groundhog gets a sayAs told to Pamela Curtis Swallow and illustrated by Denise Brunkus, Groundhog Gets a Say (Putnam, 2005; K-Gr 2) in another title that combines fact with fictional story. February 3 can be a bit of a letdown for groundhogs, so states the protagonist of this story, who would like to see February become Groundhog Month. After all, among their many capabilities these creatures can move about “seven hundred pounds of dirt and rocks in one day, “climb trees and swim,” build multi-chambered burrows that take prevent water runs, have terrific teeth that continue to grow during their lifetime, and are adaptable in where they live and what they eat. By the book’s end Groundhog’s neighbors are finally convinced he is a pretty special fellow, and readers will be, too.

phyllisA young female woodchuck aching to be the next Phil, finds herself battling gender stereotypes in Susanna Leonard Hill’s Punxsutawney Phyllis (Holiday House, 2005; K-Gr 2), illustrated in oils by Jeffrey Ebbeler. In this picture book, the youngster’s aging Uncle Phil has no plans to retire, or to relinquish his post to a female relative, until a walk outside with his niece convinces him otherwise. Her sharp eyesight (his is beginning to fail), her keen sense of smell and of hearing (she picks up the scent of the spring zephyr and the sound of water running in the brook, he doesn’t) make her the best candidate to fill his shoes. A full page of endnotes offer information on the early European traditions associated with the North American holiday and provides a somewhat surprising statistic on the the accuracy of the predictions we attribute to the groundhog—sadly only 37-39 percent states the author. (There must be a math lesson in this!)

sub groundhogOnce kids know the facts they can sit back and enjoy a few purely fanciful stories about this beloved animal. Finding himself under the weather, the critter in Pat Miller’s Substitute Groundhog (Albert Whitman, 2006; PreS-2) must find someone to do his job come the second of February. He advertises for a replacement, but every willing candidate presents a problem. Mole takes no issue with going down into a dark hole, but doesn’t see well enough to know whether or not his body casts a shadow. Eagle’s keen eyesight is a plus, but with his wingspread, there is no way this fellow can squeeze into a burrow. Bear appreciates a cozy den below ground, so much so he immediately falls into a deep sleep that he can’t be roused from. Have kids guess which creature(s) that might be able to do the job (and state why) and keep reading to see what unlikely, fellow agrees to take it on.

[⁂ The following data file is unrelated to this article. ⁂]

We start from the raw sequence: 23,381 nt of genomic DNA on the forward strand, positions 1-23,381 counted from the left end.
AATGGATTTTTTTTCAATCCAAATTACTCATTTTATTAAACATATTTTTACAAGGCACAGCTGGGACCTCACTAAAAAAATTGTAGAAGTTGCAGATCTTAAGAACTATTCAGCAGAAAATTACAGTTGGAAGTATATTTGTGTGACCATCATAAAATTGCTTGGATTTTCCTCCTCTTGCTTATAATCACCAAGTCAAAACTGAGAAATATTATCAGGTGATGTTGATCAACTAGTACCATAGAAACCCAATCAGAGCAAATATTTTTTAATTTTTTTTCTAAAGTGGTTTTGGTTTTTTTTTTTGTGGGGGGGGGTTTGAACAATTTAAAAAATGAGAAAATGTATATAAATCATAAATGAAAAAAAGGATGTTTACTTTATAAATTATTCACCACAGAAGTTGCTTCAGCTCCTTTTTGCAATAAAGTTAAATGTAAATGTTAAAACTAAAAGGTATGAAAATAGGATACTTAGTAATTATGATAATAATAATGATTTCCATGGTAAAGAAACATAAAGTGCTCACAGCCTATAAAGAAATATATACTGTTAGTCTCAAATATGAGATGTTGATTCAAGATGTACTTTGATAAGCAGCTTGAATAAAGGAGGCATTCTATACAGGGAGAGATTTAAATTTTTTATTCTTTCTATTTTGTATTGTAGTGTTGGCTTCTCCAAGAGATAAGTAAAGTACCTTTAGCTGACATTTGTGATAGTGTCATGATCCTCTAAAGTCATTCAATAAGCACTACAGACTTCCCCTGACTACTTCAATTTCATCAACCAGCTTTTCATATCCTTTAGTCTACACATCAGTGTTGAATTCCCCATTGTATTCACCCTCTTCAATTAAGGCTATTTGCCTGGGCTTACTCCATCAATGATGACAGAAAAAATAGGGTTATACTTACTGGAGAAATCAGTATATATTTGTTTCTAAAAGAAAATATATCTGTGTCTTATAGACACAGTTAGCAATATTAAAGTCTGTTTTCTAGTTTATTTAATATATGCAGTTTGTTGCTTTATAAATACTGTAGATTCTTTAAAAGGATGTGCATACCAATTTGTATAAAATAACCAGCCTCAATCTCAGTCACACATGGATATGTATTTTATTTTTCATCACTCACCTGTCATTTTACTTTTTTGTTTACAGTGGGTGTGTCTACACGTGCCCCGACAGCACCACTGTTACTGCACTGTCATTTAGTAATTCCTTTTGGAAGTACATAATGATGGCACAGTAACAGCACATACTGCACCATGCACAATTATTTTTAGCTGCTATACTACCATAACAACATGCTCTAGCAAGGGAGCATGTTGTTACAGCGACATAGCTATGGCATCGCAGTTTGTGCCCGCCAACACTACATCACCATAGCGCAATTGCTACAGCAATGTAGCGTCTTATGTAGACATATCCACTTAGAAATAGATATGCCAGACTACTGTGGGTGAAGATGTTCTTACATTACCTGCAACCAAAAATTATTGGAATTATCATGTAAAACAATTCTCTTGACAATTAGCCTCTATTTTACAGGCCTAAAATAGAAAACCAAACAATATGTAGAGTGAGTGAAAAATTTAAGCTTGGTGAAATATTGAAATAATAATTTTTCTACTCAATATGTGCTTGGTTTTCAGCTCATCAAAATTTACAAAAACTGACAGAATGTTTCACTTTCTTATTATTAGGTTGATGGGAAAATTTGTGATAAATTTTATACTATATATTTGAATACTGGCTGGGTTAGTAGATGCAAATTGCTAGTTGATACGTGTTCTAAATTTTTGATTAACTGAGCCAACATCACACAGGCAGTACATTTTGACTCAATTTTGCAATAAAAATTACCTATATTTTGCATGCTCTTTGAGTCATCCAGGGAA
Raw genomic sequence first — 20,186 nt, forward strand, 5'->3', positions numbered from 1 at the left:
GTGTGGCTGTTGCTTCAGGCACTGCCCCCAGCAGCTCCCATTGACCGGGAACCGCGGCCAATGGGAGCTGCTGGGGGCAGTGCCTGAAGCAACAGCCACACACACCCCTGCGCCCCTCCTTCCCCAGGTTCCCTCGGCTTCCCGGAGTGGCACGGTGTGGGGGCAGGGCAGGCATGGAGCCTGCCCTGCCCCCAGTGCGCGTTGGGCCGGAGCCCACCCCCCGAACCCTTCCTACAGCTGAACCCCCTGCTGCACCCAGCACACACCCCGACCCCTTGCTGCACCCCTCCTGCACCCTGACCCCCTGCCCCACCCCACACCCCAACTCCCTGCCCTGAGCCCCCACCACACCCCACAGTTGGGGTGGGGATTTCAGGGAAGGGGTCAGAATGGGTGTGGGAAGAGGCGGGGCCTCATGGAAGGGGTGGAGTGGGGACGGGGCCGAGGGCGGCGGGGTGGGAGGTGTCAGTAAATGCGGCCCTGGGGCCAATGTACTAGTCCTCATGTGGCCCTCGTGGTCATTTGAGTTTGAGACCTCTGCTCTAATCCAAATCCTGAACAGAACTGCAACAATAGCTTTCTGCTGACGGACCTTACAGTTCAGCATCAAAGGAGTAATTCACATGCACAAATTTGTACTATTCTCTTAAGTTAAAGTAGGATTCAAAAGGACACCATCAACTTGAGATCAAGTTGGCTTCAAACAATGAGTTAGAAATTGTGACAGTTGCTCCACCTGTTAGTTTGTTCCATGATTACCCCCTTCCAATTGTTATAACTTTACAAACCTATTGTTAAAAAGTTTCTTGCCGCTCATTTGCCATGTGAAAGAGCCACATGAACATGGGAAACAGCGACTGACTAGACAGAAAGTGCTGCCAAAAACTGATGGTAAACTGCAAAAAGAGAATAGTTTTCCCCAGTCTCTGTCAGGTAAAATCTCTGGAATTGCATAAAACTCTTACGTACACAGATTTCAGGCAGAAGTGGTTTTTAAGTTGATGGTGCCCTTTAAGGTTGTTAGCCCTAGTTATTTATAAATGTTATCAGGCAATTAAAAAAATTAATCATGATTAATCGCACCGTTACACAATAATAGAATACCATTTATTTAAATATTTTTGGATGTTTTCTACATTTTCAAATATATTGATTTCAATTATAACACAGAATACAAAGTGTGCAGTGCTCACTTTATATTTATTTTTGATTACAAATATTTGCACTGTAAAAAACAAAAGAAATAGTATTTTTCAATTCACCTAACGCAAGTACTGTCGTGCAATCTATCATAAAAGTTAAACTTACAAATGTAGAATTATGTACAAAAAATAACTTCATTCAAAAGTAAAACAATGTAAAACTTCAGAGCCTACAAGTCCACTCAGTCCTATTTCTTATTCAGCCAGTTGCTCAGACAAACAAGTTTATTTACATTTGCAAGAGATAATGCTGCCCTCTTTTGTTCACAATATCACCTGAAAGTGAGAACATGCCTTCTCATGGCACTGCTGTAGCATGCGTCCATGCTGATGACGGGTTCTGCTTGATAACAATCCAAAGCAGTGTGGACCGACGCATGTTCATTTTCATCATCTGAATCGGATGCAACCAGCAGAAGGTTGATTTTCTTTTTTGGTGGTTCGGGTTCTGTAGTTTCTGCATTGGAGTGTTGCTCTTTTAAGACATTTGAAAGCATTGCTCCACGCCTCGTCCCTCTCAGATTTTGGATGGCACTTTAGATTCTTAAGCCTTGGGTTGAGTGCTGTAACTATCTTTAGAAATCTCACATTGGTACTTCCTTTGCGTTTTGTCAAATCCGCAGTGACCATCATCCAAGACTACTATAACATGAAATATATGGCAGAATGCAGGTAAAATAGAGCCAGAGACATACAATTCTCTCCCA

indexThe townsfolk In Robb Pearlman’s Groundhog’s Day Off (Bloomsbury, 2015; K-Gr2), illustrated by Brett Helquist, are also in search of a suitable replacement for their woodchuck—but not because he is ill. This animal is miffed about the media’s lack of interest in him personally. Questions about his shadow and when Spring will arrive are guarantees, but when is the last time anyone ever asked him a question about himself? Insulted, Groundhog takes off to a warmer clime to wait out the winter, but things take a 180-degree turn when it’s discovered that no animal or person is able to do the job in quite the same manner as he does.